About the Artworks
"Double Arch" private collection
I have been working in ceramics since 1969. My work has evolved from geometric forms in clay and copper concerned with placement in space to more figurative works, returning to an interest in vessels. All of them are based on approaches to objects I have learned through linguistic philosophy and observations from artists internationally.
I re-opened Arbitrary Forms Studio when Karen and I moved to Asheville in 2015. I create unique functional objects and sculptures that explore shapes that I have made and the ideas that formed them over the past 40 years. At this point, my practice focuses on vessels that are based on combinations of positive and negative, volumetric shapes with surfaces that include binary symbols based on Morse code. The codes are now most frequently palindromes that read the same forward and backward. Dot dash dot, or dash dot dash, etc. They question symmetry, order, and meaning.
Prominent sources for many of the pieces are the works of Ludwig Wittgenstein, the 20th century Austrian philosopher. The sculptures are not derived from quotations, but they grow around them. Imagistic vessels from the last decade involved questions that start with “W,” inquiries like “What,” “Where,” “When, “ Why,” or “Who.” In all of the works, significant influences also include linguistic and pragmatic philosophy; Neolithic and early classical Chinese and Japanese pottery, sculpture, and calligraphy; the pottery of the southwest American Indians; the wood carving of the Northwest Indians; and the stone carving of the Mayans. They reflect my appreciation of many contemporary artists working in clay and other materials as well. In college, I studied with abstract expressionists and minimalists, political and linguistic philosophers. In graduate school, I studied with imagistic artists and artists who referred to vessels. I believe I learned from all of them as well as the artists I have known since.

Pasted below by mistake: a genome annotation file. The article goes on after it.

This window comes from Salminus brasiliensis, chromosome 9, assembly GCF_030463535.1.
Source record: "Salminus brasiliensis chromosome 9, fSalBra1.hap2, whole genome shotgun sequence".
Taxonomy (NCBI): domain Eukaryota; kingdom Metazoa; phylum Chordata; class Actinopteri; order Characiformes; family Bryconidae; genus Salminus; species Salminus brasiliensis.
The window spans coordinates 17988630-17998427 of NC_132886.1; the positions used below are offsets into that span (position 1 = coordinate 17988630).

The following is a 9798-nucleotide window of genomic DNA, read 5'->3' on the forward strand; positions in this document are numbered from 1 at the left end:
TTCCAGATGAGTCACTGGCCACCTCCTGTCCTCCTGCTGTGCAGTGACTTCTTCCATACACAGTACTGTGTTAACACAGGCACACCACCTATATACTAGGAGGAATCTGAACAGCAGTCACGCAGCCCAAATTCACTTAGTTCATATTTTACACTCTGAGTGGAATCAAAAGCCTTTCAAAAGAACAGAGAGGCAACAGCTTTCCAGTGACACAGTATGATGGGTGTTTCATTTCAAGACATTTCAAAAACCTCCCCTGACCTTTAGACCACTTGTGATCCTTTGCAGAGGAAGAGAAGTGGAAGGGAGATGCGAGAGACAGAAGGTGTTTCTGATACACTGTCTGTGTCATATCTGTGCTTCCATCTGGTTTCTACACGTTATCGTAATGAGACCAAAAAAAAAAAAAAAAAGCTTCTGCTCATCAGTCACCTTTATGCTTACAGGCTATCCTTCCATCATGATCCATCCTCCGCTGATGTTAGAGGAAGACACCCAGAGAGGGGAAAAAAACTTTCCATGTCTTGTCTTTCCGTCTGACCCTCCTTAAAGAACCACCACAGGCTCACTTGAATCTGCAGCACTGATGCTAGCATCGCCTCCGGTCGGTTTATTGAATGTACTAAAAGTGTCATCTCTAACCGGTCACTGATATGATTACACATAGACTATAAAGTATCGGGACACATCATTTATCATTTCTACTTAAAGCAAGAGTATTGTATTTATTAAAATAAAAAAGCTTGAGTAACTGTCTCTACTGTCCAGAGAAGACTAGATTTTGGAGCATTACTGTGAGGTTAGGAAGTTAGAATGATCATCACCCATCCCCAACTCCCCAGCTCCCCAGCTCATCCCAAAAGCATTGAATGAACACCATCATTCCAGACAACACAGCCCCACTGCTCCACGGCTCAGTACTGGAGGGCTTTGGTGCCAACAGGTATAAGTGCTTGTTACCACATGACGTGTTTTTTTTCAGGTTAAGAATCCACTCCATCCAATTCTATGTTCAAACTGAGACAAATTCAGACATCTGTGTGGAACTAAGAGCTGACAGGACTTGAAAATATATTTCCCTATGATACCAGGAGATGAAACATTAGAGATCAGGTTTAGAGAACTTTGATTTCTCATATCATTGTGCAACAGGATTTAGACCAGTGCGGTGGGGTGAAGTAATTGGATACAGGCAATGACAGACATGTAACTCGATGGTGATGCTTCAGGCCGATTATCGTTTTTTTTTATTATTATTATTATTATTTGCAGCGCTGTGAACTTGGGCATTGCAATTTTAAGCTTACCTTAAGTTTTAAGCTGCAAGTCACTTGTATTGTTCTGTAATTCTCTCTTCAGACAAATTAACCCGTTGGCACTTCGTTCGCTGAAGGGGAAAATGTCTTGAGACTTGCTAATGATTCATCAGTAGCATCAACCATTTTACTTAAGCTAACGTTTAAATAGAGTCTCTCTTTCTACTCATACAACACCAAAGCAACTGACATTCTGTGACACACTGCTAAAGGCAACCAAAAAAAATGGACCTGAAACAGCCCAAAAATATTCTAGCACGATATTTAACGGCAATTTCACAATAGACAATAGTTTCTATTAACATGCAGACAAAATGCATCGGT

My sculptures are highly autobiographical. This doesn’t mean they are about events in my life, but they reflect thoughts I have had and influences I have experienced. I have had the good fortune to grow up and study on the West Coast of the United States and to live and work throughout the country. I have been able to visit sites in China and Mexico and other continents where some of the ancient pottery and carved forms were made which have influenced my work and thought. Artists’ concepts and palettes are tremendously influenced by their visual environment and that is certainly true for me in the past and now in Asheville.